Eru was infinitely more powerful than the Dark Lords, why didn't he stop them from trying to enslave the Free Peoples?
It was part of Eru's plan? Eru implied as much to Morgoth at least, when he commented on Morgoth attempting to alter the music that created the world.
And thou, Melkor, shalt see that no theme may be played that hath not its uttermost source in me, nor can any alter the music in my despite. For he that attempteth this shall prove but mine instrument in the devising of things more wonderful, which he himself hath not imagined.'
There would be no story.
Following the "World as Myth" interpretation of reality (Robert A. Heinlein), the creatures of Middle Earth by necessity live in an interesting world, because no stories are written about boring worlds. In the infinite multitude of possible worlds, the many in which Eru snapped his fingers and half the universe... err... the evil half of creation disappeared are not manifested in stories.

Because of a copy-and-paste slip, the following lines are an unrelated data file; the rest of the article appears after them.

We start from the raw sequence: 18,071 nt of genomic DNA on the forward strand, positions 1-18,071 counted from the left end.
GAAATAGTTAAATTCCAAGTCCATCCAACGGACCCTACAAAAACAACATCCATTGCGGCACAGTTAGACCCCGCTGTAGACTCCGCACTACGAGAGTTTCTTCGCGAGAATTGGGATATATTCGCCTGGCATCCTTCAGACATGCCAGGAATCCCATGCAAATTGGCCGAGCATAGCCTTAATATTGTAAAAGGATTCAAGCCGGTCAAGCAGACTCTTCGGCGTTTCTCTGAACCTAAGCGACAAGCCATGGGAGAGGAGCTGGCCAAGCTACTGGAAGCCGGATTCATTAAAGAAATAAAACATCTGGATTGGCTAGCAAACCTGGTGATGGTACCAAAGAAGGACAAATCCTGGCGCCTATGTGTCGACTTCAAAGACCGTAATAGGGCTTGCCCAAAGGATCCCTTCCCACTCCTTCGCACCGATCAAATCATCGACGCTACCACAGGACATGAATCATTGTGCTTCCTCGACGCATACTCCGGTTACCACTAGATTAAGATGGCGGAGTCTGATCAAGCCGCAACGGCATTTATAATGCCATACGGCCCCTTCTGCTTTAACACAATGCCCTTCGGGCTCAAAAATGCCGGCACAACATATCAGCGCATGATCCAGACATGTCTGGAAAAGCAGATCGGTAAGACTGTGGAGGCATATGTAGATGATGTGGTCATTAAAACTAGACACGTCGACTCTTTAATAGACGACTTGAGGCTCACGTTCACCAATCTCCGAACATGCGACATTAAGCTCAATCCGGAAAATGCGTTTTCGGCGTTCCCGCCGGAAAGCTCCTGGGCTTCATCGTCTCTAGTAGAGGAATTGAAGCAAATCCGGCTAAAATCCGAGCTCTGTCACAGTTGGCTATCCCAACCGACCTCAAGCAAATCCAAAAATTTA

In-world, Eru is not a god that actively participates in the events inside his creation. In fact, not even all of the Ainur entered Eä. The Valar (the gods of Tolkiens world) are a subset of the Ainur. And Eru himself intervenes at a rate of about once per age. In the first age he created the races of elves and men. In the second age he sunk Numenor. And in the third age, he resurrected Gandalf, at least according to some interpretations.
Could he have eliminated Melkor or Sauron? Most likely, yes. He just isn't that kind of guy.
Why doesn't (insert real world deity of choice) stop nasty things from happening? Possible answers - again, these are real-world ones I've heard - range the gamut from "deity doesn't care/enjoys human suffering" to "it's a learning experience".
Of course for Tolkien, if Eru had, LOTR would have been a pretty short book :-)
The Ainur, each inherited an aspect of Eru which is to say that Morgoth was just as much a part of Eru as any of the other Ainur.
The question is not why would he not stop Morgoth from causing trouble so much as, did he see Morgoth as trouble to begin with. Nature lasts longest when there is a balance between creation & destruction; so, Eru would have likely seen Morgoth's actions with the same approval that a homeowner would have for a gardener pruning his bushes... it's just really hard to see it that way when you are the bush.